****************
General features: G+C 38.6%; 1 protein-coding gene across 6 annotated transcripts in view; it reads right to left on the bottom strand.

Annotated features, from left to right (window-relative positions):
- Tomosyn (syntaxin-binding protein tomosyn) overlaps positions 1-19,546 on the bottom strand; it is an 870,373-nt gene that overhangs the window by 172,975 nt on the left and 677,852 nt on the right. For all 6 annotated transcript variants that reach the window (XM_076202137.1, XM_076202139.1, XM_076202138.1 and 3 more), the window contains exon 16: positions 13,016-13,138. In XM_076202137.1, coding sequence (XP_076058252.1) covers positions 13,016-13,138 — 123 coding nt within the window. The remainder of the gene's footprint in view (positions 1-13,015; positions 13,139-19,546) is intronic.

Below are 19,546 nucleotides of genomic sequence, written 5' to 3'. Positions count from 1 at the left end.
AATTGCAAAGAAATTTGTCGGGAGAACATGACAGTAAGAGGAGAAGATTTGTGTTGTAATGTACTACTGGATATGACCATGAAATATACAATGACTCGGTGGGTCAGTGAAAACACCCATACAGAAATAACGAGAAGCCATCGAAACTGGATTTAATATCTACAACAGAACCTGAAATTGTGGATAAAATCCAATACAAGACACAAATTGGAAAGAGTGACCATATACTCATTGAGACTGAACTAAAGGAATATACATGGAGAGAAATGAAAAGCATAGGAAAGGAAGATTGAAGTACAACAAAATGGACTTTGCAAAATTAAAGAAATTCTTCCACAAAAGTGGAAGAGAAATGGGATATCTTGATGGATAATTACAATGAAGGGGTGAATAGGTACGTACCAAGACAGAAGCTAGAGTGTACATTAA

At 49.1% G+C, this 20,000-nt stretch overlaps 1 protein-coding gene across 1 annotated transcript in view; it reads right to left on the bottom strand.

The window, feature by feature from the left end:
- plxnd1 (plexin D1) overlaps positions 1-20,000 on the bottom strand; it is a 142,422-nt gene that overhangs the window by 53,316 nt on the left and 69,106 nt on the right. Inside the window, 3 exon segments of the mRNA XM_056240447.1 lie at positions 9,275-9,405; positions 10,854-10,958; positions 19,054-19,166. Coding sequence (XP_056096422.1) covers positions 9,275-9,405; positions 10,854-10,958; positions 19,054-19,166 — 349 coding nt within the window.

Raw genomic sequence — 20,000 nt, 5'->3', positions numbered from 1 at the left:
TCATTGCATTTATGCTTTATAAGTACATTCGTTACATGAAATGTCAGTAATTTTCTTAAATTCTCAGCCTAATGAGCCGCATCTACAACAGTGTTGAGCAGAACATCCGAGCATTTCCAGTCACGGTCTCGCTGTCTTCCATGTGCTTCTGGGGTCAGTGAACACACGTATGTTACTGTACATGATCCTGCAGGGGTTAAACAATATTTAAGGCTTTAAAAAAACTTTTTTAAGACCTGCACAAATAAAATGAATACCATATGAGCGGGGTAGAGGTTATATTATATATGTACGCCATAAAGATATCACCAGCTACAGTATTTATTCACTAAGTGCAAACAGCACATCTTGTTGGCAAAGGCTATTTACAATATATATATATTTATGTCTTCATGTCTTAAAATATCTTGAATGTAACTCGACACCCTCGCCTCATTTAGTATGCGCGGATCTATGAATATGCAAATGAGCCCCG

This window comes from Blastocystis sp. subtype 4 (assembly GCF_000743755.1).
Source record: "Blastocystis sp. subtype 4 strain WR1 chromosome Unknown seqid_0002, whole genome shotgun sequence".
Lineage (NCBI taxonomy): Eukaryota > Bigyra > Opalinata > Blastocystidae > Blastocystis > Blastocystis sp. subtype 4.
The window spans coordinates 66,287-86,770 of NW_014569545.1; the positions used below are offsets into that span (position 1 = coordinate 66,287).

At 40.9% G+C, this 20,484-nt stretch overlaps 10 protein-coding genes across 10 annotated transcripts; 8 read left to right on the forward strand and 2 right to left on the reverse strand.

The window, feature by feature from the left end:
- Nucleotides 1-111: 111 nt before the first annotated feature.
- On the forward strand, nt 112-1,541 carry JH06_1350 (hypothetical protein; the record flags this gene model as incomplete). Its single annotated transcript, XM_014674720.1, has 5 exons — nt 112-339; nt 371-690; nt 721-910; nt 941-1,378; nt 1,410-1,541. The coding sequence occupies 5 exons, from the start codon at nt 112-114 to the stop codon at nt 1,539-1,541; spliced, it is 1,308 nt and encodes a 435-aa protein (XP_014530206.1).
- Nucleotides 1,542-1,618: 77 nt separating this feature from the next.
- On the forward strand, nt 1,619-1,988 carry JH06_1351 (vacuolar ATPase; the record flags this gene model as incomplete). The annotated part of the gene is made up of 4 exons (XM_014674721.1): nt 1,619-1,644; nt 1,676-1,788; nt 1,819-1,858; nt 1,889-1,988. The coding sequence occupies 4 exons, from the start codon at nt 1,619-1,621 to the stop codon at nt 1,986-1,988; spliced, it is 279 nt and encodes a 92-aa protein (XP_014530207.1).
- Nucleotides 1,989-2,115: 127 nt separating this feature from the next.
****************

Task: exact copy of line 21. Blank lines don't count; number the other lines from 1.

- Nucleotides 1,989-2,115: 127 nt separating this feature from the next.